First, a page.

Tethered [2+2] reactions have been used to synthesize organic compounds with interesting ring systems and topologies. For example, [2+2] photocyclization was used to construct the tricyclic core structure in ginkgolide B by E. J. Corey and co-workers in 1988.[5]


Molecular tethersEdit

In a niche concept called molecular tethers, otherwise-intermolecular reactions can be made temporarily intramolecular by anchoring both reactions by a tether with all the advantages associated to it. Popular choices of tether contain a carbonate ester, boronic ester, silyl ether, or a silyl acetal link (silicon tethers)[6][7] which are fairly inert in many organic reactions yet can be cleaved by specific reagents. The main hurdle for this strategy to work is selecting the proper length for the tether and making sure reactive groups have an optimal orientation with respect to each other. An examples is a Pauson–Khand reaction of an alkene and an alkyne tethered together via a silyl ether.[8]


In this particular reaction, the tether angle bringing the reactive groups together is effectively reduced by placing isopropyl groups on the silicon atom via the Thorpe–Ingold effect. No reaction takes place when these bulky groups are replaced by smaller methyl groups.

Another example is a photochemical [2+2]cycloaddition with two alkene groups tethered through a silicon acetal group (racemic, the other enantiomer not depicted), which is subsequently cleaved by TBAF yielding the endo-diol.


Without the tether, the exo isomer forms.[9]


  1. ^ Streitwieser, Andrew; Heathcock, Clayton H.; Kosower, Edward M. (2017). Introduction to Organic Chemistry. New Delhi: Medtech (Scientific International, reprint of 1998 revised 4th edition, Macmillan). p. 198. ISBN 9789385998898.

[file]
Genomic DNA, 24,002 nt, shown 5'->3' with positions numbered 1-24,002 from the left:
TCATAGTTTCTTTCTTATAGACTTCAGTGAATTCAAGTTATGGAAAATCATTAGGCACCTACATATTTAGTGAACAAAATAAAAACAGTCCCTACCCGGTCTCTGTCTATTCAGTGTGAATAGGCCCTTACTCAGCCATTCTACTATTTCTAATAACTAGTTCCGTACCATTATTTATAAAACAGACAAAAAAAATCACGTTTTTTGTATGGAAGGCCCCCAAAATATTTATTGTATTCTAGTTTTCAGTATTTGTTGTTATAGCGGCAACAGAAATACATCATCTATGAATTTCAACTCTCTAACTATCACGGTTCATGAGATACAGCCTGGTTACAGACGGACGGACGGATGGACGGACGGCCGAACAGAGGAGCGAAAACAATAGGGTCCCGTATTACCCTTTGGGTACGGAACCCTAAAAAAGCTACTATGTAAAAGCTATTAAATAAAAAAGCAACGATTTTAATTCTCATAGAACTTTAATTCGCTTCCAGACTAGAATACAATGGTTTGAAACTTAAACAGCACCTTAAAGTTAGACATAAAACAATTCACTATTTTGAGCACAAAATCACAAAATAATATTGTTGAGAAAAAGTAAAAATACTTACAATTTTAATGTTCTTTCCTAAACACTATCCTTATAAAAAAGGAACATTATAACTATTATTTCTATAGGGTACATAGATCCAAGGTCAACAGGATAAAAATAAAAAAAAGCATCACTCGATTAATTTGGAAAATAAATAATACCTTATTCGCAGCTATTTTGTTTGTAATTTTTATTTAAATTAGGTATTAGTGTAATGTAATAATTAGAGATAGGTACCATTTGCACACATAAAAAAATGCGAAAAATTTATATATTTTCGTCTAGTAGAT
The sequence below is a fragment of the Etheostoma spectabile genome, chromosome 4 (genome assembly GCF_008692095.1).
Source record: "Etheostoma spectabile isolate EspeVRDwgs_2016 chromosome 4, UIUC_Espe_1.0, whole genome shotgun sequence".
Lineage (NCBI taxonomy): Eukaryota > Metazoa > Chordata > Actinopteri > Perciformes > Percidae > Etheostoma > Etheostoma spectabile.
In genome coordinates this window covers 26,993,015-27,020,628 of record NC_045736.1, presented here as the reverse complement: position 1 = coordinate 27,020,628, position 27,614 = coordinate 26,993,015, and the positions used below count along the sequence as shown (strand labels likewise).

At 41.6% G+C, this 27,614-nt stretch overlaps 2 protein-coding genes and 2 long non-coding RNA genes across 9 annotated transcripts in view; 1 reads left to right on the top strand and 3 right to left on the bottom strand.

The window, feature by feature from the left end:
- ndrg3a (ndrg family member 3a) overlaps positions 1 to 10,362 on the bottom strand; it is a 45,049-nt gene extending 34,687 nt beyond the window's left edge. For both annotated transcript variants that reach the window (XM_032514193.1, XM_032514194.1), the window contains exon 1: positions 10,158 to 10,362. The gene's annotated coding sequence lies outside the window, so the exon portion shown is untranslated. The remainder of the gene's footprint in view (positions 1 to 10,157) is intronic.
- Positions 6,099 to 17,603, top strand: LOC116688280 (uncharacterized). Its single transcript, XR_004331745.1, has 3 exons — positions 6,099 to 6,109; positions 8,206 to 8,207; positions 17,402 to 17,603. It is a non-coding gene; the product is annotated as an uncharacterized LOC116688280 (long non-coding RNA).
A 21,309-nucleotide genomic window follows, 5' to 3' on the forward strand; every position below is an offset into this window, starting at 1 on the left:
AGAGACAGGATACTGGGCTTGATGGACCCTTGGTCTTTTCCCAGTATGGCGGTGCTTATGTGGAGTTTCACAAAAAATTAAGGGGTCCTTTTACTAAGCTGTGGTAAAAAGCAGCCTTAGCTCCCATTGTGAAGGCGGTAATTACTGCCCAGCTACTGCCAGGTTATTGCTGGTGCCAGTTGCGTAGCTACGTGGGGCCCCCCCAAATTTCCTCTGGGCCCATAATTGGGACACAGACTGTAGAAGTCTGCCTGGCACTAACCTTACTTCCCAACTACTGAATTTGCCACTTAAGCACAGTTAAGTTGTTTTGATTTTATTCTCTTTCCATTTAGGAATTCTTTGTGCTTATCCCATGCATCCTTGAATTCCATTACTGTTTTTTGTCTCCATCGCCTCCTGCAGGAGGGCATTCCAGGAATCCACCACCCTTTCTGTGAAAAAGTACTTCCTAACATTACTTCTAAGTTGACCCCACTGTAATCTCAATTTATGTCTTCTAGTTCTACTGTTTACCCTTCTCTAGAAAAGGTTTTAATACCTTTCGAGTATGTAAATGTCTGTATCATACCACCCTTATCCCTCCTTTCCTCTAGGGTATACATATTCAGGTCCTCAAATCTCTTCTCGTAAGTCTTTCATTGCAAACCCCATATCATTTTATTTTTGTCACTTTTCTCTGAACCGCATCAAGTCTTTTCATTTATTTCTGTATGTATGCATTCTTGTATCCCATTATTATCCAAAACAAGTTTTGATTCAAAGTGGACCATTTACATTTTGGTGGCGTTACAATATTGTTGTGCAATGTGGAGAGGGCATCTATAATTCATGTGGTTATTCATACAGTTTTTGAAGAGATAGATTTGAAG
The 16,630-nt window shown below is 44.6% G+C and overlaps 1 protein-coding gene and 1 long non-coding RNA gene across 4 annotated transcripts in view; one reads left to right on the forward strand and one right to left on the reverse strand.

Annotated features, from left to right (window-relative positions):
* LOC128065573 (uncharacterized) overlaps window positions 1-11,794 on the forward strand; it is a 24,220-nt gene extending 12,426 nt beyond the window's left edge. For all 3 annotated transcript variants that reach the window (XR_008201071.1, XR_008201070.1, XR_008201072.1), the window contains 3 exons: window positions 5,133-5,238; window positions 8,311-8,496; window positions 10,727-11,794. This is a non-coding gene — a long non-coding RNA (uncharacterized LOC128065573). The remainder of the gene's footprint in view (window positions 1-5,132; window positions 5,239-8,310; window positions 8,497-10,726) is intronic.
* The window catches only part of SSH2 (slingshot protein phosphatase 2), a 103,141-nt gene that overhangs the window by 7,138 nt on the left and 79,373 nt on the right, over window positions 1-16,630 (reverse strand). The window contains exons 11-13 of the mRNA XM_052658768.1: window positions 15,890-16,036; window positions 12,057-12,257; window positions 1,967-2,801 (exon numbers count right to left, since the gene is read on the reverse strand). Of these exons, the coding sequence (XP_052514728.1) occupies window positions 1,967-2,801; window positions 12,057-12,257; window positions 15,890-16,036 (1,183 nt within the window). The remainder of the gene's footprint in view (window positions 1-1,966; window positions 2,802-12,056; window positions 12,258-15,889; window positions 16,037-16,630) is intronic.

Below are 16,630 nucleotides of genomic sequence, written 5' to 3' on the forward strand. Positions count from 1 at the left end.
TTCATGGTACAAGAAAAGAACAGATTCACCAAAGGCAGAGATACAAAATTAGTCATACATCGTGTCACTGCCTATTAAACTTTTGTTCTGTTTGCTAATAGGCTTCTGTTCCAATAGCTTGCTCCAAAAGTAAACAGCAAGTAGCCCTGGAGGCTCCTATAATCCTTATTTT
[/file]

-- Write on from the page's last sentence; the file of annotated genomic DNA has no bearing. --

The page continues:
2. ^ Jonathan Clayden (2001). Organic chemistry. Oxford: Oxford University Press. pp. 454]. ISBN 0198503474. OCLC 43338068.
  3. ^ Coates, R. M.; Senter, P. D.; Baker, W. R. (1982). "Annelative Ring Expansion via Intramolecular [2 + 2] Photocycloaddition of α,β-Unsaturated γ-Lactones and Reductive Cleavage: Synthesis of Hydrocyclopentacyclooctene-5-carboxylates". J. Org. Chem. 47 (19): 3597. doi:10.1021/jo00140a001.{{cite journal}}: CS1 maint: uses authors parameter (link)
  4. ^ Tamura, Y.; Kita, Y.; Ishibashi, H.; Ikeda, M. (1971). "Intramolecular photocycloaddition of 3-allyloxy- and 3-allylamino-cyclohex-2-enones: formation of oxa- and aza-bicyclo[2,1,1]hexanes". J. Chem. Soc. D. 19 (19): 1167. doi:10.1039/C29710001167.
  5. ^ Corey, E. J.; Kang, M. C.; Desai, M. C.; Ghosh, A. K.; Houpis, I. N. (1988). "Total Synthesis of (.+-.)-Ginkgolide B". J. Am. Chem. Soc. 110 (2): 649–651. doi:10.1021/ja00210a083. PMC 6746322. PMID 31527923.{{cite journal}}: CS1 maint: uses authors parameter (link)
  6. ^ Cox, Liam R.; Ley, Steven V. (2007). "Use of the Temporary Connection in Organic Synthesis". In Diederich, François; Stang, Peter J. (eds.). Templated Organic Synthesis. pp. 274–395. doi:10.1002/9783527613526. ISBN 9783527296668.
  7. ^ Bracegirdle, S.; Anderson, E. A. (2010). "Recent advances in the use of temporary silicon tethers in metal-mediated reactions". Chem. Soc. Rev. 39 (11): 4114–4129. doi:10.1039/C0CS00007H. PMID 20838677.
  8. ^ Dobbs, A.; Miller, I.; Martinovic, S. (2007). "The use of silicon-based tethers for the Pauson-Khand reaction". Beilstein Journal of Organic Chemistry. 2007 (3): 21. doi:10.1186/1860-5397-3-21. PMC 1949821. PMID 17617903.
  9. ^ Booker-Milburn, Kevin I.; Gulten, Sirin; Sharpe, Andrew (1997). "Diastereoselective intramolecular photochemical [2 + 2] cycloaddition reactions of tethered l-(+)-valinol derived tetrahydrophthalimides". Chem. Commun. 1997 (15): 1385–1386. doi:10.1039/a702386c.